London Culture on a Student Budget

Georgie Coupe brings you the final installment of affordable culture before the Christmas break. This week, she checks out Cartier-Bresson: A Question of Colour photography exhibition

This exhibition is a stunning exploration of Henri Cartier-Bresson’s black and white
photography displayed alongside photographers working with the medium of colour photo.

Cartier-Bresson worked mainly in black and white believing that colour photography was
inferior in photographic expression. The curator, William A Ewing has chosen to combine
the two types of photography by taking Cartier-Bresson’s challenge, “Colour photography
is not up to the mark: prove me wrong!”

The photographs presented all share the idea of being captured in ‘the decisive moment.’
Cartier-Bresson’s black and white images of Harlem, New York in the 1940’s are
particularly poignant displaying the poverty of post war America. The image of a ‘National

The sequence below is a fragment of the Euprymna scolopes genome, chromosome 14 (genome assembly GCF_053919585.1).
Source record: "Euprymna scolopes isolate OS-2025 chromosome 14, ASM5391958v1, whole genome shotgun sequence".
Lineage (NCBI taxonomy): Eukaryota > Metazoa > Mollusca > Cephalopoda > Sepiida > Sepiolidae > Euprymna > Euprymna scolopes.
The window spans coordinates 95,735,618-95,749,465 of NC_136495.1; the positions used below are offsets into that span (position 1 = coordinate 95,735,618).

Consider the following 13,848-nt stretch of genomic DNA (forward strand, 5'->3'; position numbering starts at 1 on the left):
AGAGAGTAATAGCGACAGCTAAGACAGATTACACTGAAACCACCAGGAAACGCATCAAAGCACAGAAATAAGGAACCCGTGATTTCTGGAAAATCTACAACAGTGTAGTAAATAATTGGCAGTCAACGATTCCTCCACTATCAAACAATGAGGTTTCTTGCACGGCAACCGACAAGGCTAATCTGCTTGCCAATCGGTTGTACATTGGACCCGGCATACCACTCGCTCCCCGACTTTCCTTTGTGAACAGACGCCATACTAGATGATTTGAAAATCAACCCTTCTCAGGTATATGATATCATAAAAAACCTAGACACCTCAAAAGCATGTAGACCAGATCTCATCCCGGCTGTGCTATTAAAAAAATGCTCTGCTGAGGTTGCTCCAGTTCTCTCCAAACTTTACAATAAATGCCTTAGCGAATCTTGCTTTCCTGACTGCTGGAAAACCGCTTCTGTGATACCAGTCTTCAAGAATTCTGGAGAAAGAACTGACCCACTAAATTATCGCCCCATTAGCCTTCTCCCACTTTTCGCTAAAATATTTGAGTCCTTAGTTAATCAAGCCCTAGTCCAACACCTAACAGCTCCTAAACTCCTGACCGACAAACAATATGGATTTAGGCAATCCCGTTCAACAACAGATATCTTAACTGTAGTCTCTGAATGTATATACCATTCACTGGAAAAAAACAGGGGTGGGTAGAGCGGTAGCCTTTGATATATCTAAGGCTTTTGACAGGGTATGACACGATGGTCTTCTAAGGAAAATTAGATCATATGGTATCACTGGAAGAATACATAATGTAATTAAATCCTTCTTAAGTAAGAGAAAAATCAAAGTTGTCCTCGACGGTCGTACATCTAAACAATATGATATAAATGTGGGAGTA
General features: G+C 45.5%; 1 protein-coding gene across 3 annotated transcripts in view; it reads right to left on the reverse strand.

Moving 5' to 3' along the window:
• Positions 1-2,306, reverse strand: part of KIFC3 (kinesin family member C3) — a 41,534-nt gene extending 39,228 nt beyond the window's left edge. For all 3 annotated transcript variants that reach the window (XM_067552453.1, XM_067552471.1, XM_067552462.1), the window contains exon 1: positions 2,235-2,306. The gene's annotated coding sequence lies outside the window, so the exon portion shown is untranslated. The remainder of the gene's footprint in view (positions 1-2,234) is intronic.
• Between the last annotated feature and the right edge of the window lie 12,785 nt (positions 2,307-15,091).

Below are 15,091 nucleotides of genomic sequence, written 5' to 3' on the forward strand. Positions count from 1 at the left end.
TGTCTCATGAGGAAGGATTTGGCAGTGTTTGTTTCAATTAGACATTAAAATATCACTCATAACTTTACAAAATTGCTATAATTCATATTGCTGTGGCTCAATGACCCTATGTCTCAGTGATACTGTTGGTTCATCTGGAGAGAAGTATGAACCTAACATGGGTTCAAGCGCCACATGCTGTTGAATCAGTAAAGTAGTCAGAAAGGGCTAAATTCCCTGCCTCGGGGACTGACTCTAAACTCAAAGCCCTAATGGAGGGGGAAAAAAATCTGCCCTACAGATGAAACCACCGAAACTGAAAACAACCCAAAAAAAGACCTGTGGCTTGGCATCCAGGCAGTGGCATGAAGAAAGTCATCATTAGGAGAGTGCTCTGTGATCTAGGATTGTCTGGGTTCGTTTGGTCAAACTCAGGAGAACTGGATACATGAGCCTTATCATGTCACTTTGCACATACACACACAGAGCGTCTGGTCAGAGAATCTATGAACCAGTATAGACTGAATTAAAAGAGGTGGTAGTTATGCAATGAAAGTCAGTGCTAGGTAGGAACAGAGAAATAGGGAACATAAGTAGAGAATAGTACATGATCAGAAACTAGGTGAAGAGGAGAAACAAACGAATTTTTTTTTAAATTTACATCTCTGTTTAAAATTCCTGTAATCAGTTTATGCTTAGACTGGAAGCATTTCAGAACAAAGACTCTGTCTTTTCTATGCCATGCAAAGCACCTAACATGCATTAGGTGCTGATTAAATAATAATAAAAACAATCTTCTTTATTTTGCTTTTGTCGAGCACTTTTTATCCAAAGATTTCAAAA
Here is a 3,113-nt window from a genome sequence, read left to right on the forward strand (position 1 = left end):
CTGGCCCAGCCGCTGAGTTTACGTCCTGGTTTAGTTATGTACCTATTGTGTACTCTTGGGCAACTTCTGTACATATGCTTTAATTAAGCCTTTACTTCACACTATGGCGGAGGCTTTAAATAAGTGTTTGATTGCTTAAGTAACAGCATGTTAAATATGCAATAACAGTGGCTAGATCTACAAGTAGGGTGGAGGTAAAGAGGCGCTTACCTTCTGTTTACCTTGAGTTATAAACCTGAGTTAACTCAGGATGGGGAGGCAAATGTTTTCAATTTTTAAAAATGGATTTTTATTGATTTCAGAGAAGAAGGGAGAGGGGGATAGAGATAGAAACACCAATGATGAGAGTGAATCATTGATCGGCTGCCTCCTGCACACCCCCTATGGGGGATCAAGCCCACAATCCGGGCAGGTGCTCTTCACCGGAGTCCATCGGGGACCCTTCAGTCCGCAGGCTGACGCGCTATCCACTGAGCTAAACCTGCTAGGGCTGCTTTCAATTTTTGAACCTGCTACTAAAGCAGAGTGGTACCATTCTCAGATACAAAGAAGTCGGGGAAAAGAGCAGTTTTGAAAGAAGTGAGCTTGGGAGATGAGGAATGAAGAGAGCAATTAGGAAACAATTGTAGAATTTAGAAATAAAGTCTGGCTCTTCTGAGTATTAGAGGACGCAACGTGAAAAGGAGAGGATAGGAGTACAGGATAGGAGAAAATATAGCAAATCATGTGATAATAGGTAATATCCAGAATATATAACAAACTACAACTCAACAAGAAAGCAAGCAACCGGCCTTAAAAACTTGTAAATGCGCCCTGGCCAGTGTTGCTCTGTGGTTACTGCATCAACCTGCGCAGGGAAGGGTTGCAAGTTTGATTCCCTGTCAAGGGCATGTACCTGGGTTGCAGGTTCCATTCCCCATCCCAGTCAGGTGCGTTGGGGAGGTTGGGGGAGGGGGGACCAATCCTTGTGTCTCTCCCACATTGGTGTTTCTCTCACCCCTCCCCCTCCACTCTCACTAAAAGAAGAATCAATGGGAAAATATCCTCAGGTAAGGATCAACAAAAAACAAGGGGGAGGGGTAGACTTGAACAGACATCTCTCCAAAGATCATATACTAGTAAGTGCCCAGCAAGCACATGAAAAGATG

Lunch’ New York billboard of 1947 placed aside a soda stall in New York by Joel
Meyerwotiz are both demonstrations of the inability to afford food in times of economic
difficulty. They show both colour and black and white photography’s ability to portray
important moments in different time periods with equal impact. However Robert Walker’s
images of Time Square reflect vibrant colours leaving us to question if black and white
photography could communicate as successfully the excitement and vivacity of one of
New York’s most famous attractions. Much of Cartier-Bresson’s chosen photographs
communicate a slightly sullen perspective of New York poverty and much of the figures are solitary however Alex Webb’s Neuvo Laredo is a beautiful expression of human love. Is
colour a vital aid in expressing happiness in a photograph?

This exhibition is extremely enjoyable and can be seen as a sort of photographic
challenge. Questioning the master of photography, Cartier-Bresson, is an exciting way to
enhance anyone’s opinion of the medium of photography.

‘Cartier-Bresson: A Question of Colour.’
Somerset House
Nearest tube : Temple